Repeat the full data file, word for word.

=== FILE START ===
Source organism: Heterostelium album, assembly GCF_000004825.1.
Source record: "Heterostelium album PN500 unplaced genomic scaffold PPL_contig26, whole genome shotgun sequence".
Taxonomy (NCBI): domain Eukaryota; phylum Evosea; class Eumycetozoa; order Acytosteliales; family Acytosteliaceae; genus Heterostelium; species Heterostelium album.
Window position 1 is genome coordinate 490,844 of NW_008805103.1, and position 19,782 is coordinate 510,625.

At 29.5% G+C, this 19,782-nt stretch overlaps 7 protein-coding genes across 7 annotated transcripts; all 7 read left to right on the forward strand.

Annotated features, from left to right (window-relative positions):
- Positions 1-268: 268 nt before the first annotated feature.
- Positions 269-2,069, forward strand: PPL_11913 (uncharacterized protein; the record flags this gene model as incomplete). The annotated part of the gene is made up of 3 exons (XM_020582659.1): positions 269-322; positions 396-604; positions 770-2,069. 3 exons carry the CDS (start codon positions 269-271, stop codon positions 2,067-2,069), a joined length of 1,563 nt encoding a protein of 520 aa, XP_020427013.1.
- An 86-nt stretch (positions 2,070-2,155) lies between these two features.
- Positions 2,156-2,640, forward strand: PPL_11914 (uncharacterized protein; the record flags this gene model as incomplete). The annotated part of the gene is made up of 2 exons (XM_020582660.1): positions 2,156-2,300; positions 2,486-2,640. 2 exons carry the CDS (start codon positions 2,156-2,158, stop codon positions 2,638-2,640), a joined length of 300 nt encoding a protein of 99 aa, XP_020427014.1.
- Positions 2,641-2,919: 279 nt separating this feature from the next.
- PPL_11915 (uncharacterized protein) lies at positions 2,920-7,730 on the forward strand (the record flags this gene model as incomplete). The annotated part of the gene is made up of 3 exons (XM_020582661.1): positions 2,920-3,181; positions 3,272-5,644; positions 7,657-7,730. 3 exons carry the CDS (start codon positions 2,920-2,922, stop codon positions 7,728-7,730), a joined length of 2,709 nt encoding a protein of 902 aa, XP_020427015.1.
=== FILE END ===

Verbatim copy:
Source organism: Heterostelium album, assembly GCF_000004825.1.
Source record: "Heterostelium album PN500 unplaced genomic scaffold PPL_contig26, whole genome shotgun sequence".
Taxonomy (NCBI): domain Eukaryota; phylum Evosea; class Eumycetozoa; order Acytosteliales; family Acytosteliaceae; genus Heterostelium; species Heterostelium album.
Window position 1 is genome coordinate 490,844 of NW_008805103.1, and position 19,782 is coordinate 510,625.

At 29.5% G+C, this 19,782-nt stretch overlaps 7 protein-coding genes across 7 annotated transcripts; all 7 read left to right on the forward strand.

Annotated features, from left to right (window-relative positions):
- Positions 1-268: 268 nt before the first annotated feature.
- Positions 269-2,069, forward strand: PPL_11913 (uncharacterized protein; the record flags this gene model as incomplete). The annotated part of the gene is made up of 3 exons (XM_020582659.1): positions 269-322; positions 396-604; positions 770-2,069. 3 exons carry the CDS (start codon positions 269-271, stop codon positions 2,067-2,069), a joined length of 1,563 nt encoding a protein of 520 aa, XP_020427013.1.
- An 86-nt stretch (positions 2,070-2,155) lies between these two features.
- Positions 2,156-2,640, forward strand: PPL_11914 (uncharacterized protein; the record flags this gene model as incomplete). The annotated part of the gene is made up of 2 exons (XM_020582660.1): positions 2,156-2,300; positions 2,486-2,640. 2 exons carry the CDS (start codon positions 2,156-2,158, stop codon positions 2,638-2,640), a joined length of 300 nt encoding a protein of 99 aa, XP_020427014.1.
- Positions 2,641-2,919: 279 nt separating this feature from the next.
- PPL_11915 (uncharacterized protein) lies at positions 2,920-7,730 on the forward strand (the record flags this gene model as incomplete). The annotated part of the gene is made up of 3 exons (XM_020582661.1): positions 2,920-3,181; positions 3,272-5,644; positions 7,657-7,730. 3 exons carry the CDS (start codon positions 2,920-2,922, stop codon positions 7,728-7,730), a joined length of 2,709 nt encoding a protein of 902 aa, XP_020427015.1.